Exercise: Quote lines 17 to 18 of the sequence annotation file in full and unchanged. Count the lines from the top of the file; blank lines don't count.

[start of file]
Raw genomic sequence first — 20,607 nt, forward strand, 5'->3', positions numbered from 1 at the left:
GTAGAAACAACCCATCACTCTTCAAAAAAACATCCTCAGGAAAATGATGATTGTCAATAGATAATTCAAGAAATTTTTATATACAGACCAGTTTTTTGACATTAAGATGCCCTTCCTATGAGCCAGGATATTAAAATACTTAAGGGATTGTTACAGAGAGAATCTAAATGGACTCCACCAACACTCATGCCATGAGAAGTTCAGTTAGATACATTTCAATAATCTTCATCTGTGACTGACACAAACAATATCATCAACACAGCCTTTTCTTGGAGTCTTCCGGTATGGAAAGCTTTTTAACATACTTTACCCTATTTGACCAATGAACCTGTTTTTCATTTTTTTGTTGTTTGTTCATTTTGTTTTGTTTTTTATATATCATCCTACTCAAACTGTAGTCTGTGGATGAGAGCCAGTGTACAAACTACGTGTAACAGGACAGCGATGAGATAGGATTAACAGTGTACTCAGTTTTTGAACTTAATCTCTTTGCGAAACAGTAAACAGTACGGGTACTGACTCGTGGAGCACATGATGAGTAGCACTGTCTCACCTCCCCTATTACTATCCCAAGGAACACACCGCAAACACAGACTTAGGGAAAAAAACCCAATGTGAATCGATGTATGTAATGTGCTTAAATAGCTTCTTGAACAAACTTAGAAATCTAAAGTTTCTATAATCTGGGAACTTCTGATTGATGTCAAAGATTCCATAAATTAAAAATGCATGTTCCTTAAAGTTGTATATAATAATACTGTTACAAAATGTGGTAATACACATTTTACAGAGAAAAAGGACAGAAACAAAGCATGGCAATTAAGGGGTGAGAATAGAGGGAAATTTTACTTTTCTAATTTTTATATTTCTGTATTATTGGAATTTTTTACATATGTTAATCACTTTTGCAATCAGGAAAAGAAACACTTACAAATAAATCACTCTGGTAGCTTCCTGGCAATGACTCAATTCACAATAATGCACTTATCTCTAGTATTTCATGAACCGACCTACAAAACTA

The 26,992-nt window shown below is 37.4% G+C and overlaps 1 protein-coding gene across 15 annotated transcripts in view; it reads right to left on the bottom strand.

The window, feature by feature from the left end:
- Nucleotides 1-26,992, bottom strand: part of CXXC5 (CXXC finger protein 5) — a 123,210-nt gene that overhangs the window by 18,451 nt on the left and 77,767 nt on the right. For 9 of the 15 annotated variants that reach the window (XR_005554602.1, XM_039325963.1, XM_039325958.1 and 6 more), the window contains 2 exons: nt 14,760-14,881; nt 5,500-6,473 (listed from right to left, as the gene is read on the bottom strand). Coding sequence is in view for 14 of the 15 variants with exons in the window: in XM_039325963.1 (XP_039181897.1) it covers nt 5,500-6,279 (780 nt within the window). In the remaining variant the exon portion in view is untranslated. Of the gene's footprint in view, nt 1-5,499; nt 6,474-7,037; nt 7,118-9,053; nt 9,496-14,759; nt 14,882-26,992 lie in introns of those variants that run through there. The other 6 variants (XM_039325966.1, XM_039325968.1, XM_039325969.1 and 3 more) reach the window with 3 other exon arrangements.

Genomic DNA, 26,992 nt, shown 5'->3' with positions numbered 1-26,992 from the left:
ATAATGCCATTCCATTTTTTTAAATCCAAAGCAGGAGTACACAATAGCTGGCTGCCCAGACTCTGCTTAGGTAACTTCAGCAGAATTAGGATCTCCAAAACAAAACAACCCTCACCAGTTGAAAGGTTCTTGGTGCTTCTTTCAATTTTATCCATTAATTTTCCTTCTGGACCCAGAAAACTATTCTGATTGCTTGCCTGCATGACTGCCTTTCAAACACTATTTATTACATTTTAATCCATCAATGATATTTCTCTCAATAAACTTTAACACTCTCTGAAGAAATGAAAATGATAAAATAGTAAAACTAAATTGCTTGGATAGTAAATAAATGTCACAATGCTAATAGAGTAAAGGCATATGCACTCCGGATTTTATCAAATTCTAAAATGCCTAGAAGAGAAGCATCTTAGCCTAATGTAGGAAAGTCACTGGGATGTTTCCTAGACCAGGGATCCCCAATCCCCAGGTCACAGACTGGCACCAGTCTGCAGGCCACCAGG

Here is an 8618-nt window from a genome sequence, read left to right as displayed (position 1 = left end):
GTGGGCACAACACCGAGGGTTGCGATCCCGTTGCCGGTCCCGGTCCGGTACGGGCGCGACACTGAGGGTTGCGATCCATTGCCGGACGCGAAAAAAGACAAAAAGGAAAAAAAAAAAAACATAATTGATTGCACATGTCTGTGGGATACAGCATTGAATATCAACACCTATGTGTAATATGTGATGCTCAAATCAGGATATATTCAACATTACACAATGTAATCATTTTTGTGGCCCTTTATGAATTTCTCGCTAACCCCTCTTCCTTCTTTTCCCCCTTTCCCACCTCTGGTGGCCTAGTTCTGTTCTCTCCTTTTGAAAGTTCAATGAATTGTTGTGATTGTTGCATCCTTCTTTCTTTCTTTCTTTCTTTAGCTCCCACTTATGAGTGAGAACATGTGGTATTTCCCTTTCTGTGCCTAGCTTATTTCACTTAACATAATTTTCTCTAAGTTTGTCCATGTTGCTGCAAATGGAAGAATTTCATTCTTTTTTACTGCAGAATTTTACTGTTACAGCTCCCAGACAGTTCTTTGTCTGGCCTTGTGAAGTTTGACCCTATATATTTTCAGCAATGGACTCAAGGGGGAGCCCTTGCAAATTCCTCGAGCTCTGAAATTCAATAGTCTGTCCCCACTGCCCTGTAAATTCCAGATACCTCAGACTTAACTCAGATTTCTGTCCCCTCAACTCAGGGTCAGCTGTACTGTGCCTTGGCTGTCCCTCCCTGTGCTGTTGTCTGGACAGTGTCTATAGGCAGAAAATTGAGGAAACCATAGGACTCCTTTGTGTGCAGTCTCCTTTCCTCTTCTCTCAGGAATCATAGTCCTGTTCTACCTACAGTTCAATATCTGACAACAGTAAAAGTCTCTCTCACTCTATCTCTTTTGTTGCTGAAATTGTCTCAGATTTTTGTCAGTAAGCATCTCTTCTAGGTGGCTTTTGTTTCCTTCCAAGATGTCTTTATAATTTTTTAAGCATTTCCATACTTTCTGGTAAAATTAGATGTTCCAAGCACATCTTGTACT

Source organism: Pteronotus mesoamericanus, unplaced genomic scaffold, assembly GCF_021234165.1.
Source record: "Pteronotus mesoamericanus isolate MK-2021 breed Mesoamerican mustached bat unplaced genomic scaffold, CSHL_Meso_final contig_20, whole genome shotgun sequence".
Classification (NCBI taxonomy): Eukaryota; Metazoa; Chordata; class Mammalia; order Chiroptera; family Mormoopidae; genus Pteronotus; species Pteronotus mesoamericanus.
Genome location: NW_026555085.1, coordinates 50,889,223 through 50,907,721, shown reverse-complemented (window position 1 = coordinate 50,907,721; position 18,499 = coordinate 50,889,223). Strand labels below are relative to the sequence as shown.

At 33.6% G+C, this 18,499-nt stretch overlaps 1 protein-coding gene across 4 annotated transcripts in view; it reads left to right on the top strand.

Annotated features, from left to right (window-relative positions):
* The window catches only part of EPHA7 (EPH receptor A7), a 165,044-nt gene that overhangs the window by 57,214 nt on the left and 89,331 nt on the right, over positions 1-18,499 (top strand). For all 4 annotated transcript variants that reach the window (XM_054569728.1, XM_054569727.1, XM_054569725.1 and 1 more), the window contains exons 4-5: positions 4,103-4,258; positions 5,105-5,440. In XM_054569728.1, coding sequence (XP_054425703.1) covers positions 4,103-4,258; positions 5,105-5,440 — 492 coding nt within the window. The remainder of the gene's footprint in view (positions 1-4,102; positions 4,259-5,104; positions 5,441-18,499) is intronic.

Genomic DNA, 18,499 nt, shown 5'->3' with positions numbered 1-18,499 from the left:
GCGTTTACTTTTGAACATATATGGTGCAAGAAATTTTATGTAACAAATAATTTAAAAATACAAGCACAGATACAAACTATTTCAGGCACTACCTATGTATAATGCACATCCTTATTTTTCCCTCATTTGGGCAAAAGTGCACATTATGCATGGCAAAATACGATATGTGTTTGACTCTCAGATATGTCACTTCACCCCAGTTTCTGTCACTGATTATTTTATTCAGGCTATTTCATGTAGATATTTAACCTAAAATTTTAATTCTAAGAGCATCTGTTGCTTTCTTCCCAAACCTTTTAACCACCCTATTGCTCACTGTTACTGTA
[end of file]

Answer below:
Genomic DNA, 18,499 nt, shown 5'->3' with positions numbered 1-18,499 from the left:
GCGTTTACTTTTGAACATATATGGTGCAAGAAATTTTATGTAACAAATAATTTAAAAATACAAGCACAGATACAAACTATTTCAGGCACTACCTATGTATAATGCACATCCTTATTTTTCCCTCATTTGGGCAAAAGTGCACATTATGCATGGCAAAATACGATATGTGTTTGACTCTCAGATATGTCACTTCACCCCAGTTTCTGTCACTGATTATTTTATTCAGGCTATTTCATGTAGATATTTAACCTAAAATTTTAATTCTAAGAGCATCTGTTGCTTTCTTCCCAAACCTTTTAACCACCCTATTGCTCACTGTTACTGTA